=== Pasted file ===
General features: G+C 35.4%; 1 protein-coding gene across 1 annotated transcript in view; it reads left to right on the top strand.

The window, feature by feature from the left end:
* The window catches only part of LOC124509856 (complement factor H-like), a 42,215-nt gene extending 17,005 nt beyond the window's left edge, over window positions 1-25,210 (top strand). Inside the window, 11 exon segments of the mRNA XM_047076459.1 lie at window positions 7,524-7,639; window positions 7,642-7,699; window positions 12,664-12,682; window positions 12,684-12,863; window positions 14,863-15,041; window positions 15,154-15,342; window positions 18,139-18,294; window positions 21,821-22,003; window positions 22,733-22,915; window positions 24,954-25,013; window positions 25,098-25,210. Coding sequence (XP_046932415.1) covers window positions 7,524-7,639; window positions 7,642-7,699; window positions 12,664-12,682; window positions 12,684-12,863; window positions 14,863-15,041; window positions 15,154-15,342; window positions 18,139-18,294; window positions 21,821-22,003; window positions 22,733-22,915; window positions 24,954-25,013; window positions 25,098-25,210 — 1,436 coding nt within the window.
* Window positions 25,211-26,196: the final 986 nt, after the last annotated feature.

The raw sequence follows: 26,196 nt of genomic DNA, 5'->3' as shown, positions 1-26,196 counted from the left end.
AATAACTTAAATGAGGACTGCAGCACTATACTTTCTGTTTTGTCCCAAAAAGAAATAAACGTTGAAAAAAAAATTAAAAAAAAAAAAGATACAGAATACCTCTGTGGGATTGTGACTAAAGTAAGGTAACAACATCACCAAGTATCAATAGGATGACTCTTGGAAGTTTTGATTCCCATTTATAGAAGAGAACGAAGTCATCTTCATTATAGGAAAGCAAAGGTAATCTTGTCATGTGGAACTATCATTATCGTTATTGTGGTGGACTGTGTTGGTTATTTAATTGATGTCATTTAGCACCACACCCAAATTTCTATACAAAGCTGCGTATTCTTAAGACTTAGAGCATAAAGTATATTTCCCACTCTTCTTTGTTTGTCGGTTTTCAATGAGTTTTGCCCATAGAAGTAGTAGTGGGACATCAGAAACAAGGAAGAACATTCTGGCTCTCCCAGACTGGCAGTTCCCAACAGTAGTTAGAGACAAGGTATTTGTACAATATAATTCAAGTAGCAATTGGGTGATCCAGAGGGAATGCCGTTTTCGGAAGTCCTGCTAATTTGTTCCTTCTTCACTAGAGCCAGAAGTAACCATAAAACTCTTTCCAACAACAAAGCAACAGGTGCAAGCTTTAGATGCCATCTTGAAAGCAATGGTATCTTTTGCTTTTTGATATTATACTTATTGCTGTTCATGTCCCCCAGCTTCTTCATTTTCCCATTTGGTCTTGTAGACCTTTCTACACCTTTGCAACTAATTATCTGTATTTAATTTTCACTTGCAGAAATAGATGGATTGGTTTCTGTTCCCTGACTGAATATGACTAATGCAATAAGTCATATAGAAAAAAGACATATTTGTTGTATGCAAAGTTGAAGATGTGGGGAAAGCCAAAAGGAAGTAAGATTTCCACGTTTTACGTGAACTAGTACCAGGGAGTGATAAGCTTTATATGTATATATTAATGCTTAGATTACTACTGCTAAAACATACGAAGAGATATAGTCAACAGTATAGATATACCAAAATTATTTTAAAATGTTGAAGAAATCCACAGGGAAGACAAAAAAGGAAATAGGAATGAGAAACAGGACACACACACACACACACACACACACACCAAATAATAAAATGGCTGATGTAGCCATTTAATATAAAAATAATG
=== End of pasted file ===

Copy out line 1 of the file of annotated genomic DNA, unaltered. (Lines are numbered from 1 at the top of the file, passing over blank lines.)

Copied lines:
General features: G+C 35.4%; 1 protein-coding gene across 1 annotated transcript in view; it reads left to right on the top strand.